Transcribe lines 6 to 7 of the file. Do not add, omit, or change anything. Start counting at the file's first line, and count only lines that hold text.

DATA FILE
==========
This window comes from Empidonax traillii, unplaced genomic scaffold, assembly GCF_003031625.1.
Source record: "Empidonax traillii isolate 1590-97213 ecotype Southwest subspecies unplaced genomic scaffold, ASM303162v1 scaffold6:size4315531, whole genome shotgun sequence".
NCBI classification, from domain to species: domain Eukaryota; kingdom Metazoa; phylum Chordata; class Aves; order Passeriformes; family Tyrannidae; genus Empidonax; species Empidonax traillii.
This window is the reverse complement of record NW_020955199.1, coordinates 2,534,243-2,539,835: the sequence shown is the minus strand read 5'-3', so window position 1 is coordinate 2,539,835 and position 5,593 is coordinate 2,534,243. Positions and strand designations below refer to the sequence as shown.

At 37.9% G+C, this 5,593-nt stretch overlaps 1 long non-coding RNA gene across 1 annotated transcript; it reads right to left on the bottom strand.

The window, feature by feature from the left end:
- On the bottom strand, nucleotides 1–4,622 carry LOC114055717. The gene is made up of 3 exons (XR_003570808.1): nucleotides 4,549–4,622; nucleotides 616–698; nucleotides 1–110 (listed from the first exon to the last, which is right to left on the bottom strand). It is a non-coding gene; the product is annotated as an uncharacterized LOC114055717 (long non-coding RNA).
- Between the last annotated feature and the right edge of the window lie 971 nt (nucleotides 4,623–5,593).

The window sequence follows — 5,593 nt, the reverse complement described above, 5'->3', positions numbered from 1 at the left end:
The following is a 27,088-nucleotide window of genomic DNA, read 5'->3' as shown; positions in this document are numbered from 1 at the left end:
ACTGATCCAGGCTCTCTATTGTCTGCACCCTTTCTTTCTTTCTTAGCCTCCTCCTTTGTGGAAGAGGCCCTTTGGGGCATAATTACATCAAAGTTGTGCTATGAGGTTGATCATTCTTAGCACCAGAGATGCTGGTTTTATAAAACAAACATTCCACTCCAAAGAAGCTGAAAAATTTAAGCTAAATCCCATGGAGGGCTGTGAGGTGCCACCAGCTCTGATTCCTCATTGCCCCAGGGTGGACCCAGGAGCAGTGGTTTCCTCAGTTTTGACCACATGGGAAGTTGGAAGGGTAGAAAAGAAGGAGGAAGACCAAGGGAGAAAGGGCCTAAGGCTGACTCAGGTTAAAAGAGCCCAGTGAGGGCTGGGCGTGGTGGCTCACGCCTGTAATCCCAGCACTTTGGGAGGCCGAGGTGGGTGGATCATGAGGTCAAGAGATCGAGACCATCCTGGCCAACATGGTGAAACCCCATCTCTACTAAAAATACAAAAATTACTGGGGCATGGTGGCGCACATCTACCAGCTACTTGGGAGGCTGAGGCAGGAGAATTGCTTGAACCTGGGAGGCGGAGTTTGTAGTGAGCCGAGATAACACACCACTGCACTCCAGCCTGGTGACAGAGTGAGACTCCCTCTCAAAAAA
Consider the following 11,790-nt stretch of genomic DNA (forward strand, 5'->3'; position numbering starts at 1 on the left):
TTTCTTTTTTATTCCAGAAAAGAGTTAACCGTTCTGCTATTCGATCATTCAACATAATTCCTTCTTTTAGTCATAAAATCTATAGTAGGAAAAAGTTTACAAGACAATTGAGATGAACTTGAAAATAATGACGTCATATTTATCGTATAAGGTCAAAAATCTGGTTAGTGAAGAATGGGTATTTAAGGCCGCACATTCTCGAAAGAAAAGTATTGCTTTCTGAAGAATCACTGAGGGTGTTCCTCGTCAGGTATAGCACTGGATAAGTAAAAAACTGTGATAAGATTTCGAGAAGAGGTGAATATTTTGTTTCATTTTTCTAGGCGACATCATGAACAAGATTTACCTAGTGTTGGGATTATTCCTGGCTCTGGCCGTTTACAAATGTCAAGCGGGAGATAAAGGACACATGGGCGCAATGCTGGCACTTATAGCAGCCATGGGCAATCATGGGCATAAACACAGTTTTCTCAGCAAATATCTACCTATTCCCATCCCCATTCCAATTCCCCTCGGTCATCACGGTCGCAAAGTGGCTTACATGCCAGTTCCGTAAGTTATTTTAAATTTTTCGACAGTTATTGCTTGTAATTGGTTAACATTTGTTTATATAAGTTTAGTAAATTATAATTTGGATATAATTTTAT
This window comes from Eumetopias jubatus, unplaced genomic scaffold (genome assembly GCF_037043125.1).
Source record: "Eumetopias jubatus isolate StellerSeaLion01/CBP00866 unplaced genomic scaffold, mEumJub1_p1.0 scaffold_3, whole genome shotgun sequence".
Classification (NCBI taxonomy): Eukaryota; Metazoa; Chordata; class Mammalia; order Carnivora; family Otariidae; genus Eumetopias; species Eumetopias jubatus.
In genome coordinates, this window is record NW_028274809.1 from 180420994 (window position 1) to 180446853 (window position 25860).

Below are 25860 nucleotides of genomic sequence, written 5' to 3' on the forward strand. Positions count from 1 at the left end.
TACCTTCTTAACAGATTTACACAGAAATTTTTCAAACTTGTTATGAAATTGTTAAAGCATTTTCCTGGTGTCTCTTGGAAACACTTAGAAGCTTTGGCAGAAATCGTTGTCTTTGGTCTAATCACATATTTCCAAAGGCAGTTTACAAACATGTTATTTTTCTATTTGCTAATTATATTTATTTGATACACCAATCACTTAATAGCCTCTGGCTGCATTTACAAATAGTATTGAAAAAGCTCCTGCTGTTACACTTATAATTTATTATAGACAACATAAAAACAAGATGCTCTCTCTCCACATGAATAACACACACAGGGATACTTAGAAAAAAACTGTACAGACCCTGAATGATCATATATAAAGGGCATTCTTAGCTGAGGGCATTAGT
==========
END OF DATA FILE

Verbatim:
The window, feature by feature from the left end:
- On the bottom strand, nucleotides 1–4,622 carry LOC114055717. The gene is made up of 3 exons (XR_003570808.1): nucleotides 4,549–4,622; nucleotides 616–698; nucleotides 1–110 (listed from the first exon to the last, which is right to left on the bottom strand). It is a non-coding gene; the product is annotated as an uncharacterized LOC114055717 (long non-coding RNA).